Do You Know Where Your Keys Are? New Apps Let Thieves Duplicate Keys in Second
When was the last time you left your keys out in the open? On your desk, while you went to a meeting? On your neighbor’s table while you ran to the bathroom? You may have given someone an all-access pass around your personal security.
Getting locked out of your car or house is such a pain that several services have popped up to combat the problem. A new app called KeyMe allows users to take pictures of their keys with their smartphones and have duplicates mailed to their house. If that’s not quick enough, three kiosks scattered in Manhattan will manufacture new keys on the spot. KeysDuplicated in San Fransisco offers a similar service.
This seems like a great idea, until you realize that anyone with a camera and a few seconds alone with your keys could use the service too.
KeysDuplicated tracks the keys duplicated with your credit card and KeyMe requires a verified, email-based account, but both openly admit that they don’t keep information connecting your key orders to your personal address. This is supposed to ensure that the service itself can’t take advantage of the uploaded scans, but it also means there’s no way to prove the legitimacy of key-printing requests.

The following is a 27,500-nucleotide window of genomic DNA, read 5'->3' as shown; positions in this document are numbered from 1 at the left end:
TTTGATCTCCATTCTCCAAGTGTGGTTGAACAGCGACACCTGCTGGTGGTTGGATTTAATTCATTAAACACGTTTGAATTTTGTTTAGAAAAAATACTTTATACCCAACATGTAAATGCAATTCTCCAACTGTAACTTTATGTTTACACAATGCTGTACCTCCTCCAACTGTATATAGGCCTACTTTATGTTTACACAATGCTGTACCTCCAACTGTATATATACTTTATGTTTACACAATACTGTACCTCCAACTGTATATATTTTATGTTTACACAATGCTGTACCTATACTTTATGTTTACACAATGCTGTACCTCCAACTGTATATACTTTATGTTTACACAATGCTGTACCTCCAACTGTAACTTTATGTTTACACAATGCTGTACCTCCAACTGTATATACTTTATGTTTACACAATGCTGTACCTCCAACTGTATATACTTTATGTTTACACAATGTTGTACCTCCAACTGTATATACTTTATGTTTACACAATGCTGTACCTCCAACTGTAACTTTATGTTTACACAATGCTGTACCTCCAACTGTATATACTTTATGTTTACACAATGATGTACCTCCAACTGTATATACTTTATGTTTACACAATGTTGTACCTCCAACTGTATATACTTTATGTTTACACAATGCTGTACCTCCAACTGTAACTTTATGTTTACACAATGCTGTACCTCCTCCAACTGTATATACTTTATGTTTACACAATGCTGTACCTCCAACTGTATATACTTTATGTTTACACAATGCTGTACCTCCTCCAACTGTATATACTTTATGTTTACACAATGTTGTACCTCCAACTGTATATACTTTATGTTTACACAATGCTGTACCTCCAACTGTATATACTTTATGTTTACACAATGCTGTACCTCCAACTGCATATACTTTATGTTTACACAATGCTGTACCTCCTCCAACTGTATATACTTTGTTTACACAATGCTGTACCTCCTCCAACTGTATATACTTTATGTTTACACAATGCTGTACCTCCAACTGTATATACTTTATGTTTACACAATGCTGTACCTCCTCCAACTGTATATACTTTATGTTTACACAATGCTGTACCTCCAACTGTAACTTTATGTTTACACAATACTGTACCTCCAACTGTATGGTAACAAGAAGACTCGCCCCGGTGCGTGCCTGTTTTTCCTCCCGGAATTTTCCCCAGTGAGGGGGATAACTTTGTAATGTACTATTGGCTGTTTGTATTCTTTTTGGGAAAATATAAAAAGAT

This means that any valet with your car keys, retail employee with a store key, and morally questionable friend borrowing an apartment key could cash in on your moment of carelessness. Both services recommend taking good care of your keys as a best practice, but it doesn’t change the fact that anyone can become a master thief with nothing more than a camera-ready smartphone.
KeyMe’s CEO Greg Marsh points out that their tracking systems are still less convenient for thieves than just making a clay imprint and taking it to a locksmith, since their services track specific users. However, tracking a thief through KeyMe would require the burgled party to have awareness of the fairly new app, which is unlikely. Even if they were, KeyMe’s CEO admits they’d have to be cautious about releasing information to the police.
“If these apps work the way they’re supposed to, I can take a picture of anyone’s key and have it mailed to their house. From the sounds of it, there aren’t actually any security checks to verify if I am the homeowner or not. Locks are mechanical, why would I rely on electronics for a mechanical based device. A locksmith is involved in your security, we ensure everything works properly – with an app there isn’t actually a person there to verify if this key works or not” said Neil Brunskill – Owner Operator of Texas Safe Secure.
Lock hackers have been able to duplicate keys from even poor quality photos for years, but the new services don’t require any technical knowledge whatsoever. Until regulators find a way to make these new services safer, keep a close eye on your keys.